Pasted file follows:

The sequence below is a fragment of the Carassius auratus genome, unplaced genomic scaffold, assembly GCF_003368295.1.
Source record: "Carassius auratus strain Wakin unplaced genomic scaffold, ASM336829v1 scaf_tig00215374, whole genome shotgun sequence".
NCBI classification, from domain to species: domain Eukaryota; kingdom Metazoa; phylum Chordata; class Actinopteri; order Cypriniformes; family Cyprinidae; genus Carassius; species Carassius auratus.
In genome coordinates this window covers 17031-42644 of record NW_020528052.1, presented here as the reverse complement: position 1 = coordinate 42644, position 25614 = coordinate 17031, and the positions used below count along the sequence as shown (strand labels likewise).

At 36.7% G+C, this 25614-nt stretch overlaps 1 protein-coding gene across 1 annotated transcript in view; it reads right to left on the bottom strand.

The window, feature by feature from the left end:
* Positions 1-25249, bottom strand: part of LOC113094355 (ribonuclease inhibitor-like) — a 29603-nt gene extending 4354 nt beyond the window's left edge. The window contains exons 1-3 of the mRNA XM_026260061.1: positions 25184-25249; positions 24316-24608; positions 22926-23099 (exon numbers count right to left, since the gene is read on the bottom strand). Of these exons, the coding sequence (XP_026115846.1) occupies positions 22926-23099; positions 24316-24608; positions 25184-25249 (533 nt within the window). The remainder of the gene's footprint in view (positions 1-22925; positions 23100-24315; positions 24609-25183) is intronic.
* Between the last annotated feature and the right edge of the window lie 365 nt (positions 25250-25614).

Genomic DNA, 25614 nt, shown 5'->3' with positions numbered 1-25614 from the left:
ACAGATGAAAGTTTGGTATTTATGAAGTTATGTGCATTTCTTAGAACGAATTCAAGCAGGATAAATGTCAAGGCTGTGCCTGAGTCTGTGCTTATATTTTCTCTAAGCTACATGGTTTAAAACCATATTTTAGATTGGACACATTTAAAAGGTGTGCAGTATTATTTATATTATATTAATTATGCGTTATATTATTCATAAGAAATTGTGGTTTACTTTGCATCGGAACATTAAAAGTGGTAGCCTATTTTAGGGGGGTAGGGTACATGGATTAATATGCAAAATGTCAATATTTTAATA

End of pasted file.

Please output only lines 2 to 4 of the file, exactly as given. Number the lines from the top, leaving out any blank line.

Source record: "Carassius auratus strain Wakin unplaced genomic scaffold, ASM336829v1 scaf_tig00215374, whole genome shotgun sequence".
NCBI classification, from domain to species: domain Eukaryota; kingdom Metazoa; phylum Chordata; class Actinopteri; order Cypriniformes; family Cyprinidae; genus Carassius; species Carassius auratus.
In genome coordinates this window covers 17031-42644 of record NW_020528052.1, presented here as the reverse complement: position 1 = coordinate 42644, position 25614 = coordinate 17031, and the positions used below count along the sequence as shown (strand labels likewise).